The Food and Drug Administration approved a new use of the drug Truvada for adults who do not have HIV but are at risk of becoming infected. Truvada was originally approved by the FDA in 2004 for use in combination with other medications to treat HIV-infected adults and children older than 12 years.
Truvada may be taken once daily and used in combination with safer sex practices to reduce the risk of sexually acquired HIV-1 infection.
“It is another tool to help protect those at risk to get HIV,” IU School of Medicine professor Kenneth Fife said. “It is not to be used in place of condoms but in
The FDA’s Division of Antiviral Products Director Debra Birnkrant said Truvada works to prevent HIV from establishing itself and multiplying in the body.
“In the 80’s and 90’s, HIV was viewed as a life-threatening disease. In some parts of the world, it still is,” Birnkrant said in a press release. “Medical advances, along with the availability of close to 30 approved individual HIV drugs, have enabled us to treat it as a chronic disease most of the time.”
Birnkrant said Truvada is meant to be used as part of a comprehensive HIV prevention plan that includes consistent and correct condom use, risk reduction counseling, treatment of other sexually transmitted infections and regular HIV testing.
“Truvada is not a substitute for safer sex practices,” she said. “But it is still better to prevent HIV than to treat a life-long infection of HIV.”
Today, about 1.2 million Americans have HIV, and each year about 50,000 adults and adolescents in the U.S. are newly diagnosed with HIV, according to the FDA.
“The rates of new HIV infections have not significantly changed for a long time,” she said. “From FDA’s standpoint, this is not acceptable for a serious disease.”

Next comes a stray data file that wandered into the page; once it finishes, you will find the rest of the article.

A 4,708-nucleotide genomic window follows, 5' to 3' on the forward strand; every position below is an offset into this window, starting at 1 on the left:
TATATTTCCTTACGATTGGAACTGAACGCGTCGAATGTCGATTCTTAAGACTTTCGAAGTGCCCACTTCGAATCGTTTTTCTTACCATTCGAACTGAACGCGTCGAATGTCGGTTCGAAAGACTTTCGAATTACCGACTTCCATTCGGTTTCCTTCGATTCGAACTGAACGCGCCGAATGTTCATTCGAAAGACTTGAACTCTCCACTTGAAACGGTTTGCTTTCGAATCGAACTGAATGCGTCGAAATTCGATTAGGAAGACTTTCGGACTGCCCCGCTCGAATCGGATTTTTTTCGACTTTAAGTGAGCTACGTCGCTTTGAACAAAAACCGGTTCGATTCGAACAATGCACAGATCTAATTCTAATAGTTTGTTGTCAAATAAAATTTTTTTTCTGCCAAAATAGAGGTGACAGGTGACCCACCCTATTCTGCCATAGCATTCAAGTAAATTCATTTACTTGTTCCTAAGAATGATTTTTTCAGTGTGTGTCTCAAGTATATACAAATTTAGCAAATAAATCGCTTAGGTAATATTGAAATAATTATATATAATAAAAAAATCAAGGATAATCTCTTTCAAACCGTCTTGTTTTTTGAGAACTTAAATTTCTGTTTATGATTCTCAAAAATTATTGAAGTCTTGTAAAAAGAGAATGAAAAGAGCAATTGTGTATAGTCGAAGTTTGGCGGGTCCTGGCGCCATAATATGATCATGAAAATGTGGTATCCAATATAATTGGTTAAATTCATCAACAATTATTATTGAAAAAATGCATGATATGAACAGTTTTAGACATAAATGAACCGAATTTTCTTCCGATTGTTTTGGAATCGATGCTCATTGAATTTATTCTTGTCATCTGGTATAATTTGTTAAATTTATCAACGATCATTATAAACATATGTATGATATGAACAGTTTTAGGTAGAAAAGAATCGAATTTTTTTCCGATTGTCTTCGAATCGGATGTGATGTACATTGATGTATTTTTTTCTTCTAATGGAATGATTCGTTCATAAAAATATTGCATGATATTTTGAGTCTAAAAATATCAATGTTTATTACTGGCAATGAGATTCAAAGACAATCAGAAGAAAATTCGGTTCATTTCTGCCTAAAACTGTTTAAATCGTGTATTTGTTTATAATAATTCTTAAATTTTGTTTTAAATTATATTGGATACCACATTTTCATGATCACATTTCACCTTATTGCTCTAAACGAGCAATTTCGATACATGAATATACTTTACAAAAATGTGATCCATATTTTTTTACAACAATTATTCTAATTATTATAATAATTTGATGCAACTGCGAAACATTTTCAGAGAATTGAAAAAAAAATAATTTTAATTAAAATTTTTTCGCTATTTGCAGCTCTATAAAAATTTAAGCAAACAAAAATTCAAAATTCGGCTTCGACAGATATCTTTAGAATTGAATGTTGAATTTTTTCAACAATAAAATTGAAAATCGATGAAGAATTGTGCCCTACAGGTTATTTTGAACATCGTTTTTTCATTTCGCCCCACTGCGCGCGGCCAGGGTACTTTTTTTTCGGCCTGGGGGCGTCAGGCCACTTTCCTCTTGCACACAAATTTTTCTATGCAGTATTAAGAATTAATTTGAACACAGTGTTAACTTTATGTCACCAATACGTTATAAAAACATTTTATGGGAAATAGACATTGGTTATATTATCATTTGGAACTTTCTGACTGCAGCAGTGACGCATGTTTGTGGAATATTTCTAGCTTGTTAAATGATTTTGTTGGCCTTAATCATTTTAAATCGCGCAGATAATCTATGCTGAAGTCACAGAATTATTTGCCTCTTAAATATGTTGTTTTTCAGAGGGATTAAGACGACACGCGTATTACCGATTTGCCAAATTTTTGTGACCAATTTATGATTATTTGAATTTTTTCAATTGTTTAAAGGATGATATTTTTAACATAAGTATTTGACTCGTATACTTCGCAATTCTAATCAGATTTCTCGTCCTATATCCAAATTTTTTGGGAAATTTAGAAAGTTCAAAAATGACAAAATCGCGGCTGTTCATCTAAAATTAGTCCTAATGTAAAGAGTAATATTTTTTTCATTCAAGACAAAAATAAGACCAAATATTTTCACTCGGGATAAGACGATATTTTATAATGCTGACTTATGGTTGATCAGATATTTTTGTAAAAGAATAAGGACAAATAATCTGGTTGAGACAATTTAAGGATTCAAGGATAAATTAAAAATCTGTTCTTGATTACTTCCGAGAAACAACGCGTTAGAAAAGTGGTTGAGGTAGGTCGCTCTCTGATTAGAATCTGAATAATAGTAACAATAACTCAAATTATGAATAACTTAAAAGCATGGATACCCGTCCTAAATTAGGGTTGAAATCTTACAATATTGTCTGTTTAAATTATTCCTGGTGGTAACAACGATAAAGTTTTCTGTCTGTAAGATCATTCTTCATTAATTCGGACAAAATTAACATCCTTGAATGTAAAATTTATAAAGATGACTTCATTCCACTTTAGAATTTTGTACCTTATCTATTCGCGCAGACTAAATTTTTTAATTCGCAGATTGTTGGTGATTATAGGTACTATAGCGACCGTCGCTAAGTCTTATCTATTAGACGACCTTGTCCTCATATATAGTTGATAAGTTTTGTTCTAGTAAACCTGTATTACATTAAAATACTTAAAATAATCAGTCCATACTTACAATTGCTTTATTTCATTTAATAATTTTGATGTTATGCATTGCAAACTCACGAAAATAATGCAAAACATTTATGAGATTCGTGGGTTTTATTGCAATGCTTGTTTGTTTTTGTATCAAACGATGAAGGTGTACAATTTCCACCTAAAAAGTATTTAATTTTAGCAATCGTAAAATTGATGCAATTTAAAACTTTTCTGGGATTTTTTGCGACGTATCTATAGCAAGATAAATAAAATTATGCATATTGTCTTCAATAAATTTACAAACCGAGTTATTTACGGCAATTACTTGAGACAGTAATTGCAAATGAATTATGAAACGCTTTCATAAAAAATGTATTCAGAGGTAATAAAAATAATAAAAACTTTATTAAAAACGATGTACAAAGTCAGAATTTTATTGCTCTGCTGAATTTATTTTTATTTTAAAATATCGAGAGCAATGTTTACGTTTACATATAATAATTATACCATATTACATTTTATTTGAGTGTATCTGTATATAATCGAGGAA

Fife, co-author of the Partners Pre-Exposure Prophylaxis study, studied heterosexual couples from Kenya and Uganda. One partner in each of the 4,758 couples was HIV positive.
“The whole idea of the project was to try to find additional ways to prevent those at continued risk to get HIV,” Fife said.
In the study, the HIV negative partners were randomly assigned to once-daily tenofovir (Viread), a combination of emtricitabine/tenofovir (Truvada) or a placebo. Tenofovir and emtricitabine slowed the spread of HIV in the body by blocking an enzyme necessary for viral production.
Fife said this was the first time the two drugs were used together for HIV negative patients.
“The study is significant because it provides physicians a new tool for HIV prevention,” he said.
The study found that those taking anti-retroviral drugs prior to exposure to HIV provided a high level of protection against the virus in heterosexual men and women.
“We ultimately found that those taking the anti-retroviral drugs are significantly less likely (to get HIV) than those taking the placebo,” Fife said.
The only evidence of resistance to the drugs found in the study came from those who tested negative on initial tests but were actually already infected by the virus, Fife said.
“It needs to be looked at further,” he said. “Additional studies will need to be done.”
Fife said it is a concern that with this approach, many might not use condoms. This is called risk compensation.
“I don’t know the extent, but it is something that needs to be watched,” he said. “For the FDA, this was not a big enough concern to stop the drug from being approved.”
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